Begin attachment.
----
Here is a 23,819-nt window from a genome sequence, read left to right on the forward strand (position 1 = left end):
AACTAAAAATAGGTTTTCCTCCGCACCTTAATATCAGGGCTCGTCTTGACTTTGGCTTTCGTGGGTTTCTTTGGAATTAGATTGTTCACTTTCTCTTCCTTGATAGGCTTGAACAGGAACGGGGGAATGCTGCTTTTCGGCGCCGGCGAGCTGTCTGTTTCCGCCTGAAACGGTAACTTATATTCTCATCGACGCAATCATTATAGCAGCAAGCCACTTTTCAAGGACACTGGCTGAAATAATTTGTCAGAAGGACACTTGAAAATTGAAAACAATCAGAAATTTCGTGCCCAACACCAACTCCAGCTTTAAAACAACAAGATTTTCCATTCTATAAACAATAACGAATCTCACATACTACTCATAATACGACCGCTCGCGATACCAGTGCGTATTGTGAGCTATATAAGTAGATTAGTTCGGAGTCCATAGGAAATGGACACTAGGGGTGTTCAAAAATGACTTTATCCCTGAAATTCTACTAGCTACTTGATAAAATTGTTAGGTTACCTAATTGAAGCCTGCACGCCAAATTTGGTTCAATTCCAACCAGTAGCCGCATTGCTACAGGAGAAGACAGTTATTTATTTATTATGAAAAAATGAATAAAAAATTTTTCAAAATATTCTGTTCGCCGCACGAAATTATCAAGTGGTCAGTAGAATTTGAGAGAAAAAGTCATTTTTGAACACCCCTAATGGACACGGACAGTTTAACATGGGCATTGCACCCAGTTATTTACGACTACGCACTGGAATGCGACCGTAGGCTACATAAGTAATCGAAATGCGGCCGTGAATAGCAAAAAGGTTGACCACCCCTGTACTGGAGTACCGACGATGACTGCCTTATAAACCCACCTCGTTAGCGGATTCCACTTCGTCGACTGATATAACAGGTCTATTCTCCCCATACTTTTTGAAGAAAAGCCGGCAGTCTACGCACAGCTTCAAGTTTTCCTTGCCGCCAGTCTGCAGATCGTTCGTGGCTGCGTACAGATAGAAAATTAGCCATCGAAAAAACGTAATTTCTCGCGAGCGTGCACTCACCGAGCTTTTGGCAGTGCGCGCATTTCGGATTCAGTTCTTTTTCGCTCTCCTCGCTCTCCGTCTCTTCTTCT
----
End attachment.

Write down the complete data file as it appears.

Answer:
Here is a 23,819-nt window from a genome sequence, read left to right on the forward strand (position 1 = left end):
AACTAAAAATAGGTTTTCCTCCGCACCTTAATATCAGGGCTCGTCTTGACTTTGGCTTTCGTGGGTTTCTTTGGAATTAGATTGTTCACTTTCTCTTCCTTGATAGGCTTGAACAGGAACGGGGGAATGCTGCTTTTCGGCGCCGGCGAGCTGTCTGTTTCCGCCTGAAACGGTAACTTATATTCTCATCGACGCAATCATTATAGCAGCAAGCCACTTTTCAAGGACACTGGCTGAAATAATTTGTCAGAAGGACACTTGAAAATTGAAAACAATCAGAAATTTCGTGCCCAACACCAACTCCAGCTTTAAAACAACAAGATTTTCCATTCTATAAACAATAACGAATCTCACATACTACTCATAATACGACCGCTCGCGATACCAGTGCGTATTGTGAGCTATATAAGTAGATTAGTTCGGAGTCCATAGGAAATGGACACTAGGGGTGTTCAAAAATGACTTTATCCCTGAAATTCTACTAGCTACTTGATAAAATTGTTAGGTTACCTAATTGAAGCCTGCACGCCAAATTTGGTTCAATTCCAACCAGTAGCCGCATTGCTACAGGAGAAGACAGTTATTTATTTATTATGAAAAAATGAATAAAAAATTTTTCAAAATATTCTGTTCGCCGCACGAAATTATCAAGTGGTCAGTAGAATTTGAGAGAAAAAGTCATTTTTGAACACCCCTAATGGACACGGACAGTTTAACATGGGCATTGCACCCAGTTATTTACGACTACGCACTGGAATGCGACCGTAGGCTACATAAGTAATCGAAATGCGGCCGTGAATAGCAAAAAGGTTGACCACCCCTGTACTGGAGTACCGACGATGACTGCCTTATAAACCCACCTCGTTAGCGGATTCCACTTCGTCGACTGATATAACAGGTCTATTCTCCCCATACTTTTTGAAGAAAAGCCGGCAGTCTACGCACAGCTTCAAGTTTTCCTTGCCGCCAGTCTGCAGATCGTTCGTGGCTGCGTACAGATAGAAAATTAGCCATCGAAAAAACGTAATTTCTCGCGAGCGTGCACTCACCGAGCTTTTGGCAGTGCGCGCATTTCGGATTCAGTTCTTTTTCGCTCTCCTCGCTCTCCGTCTCTTCTTCT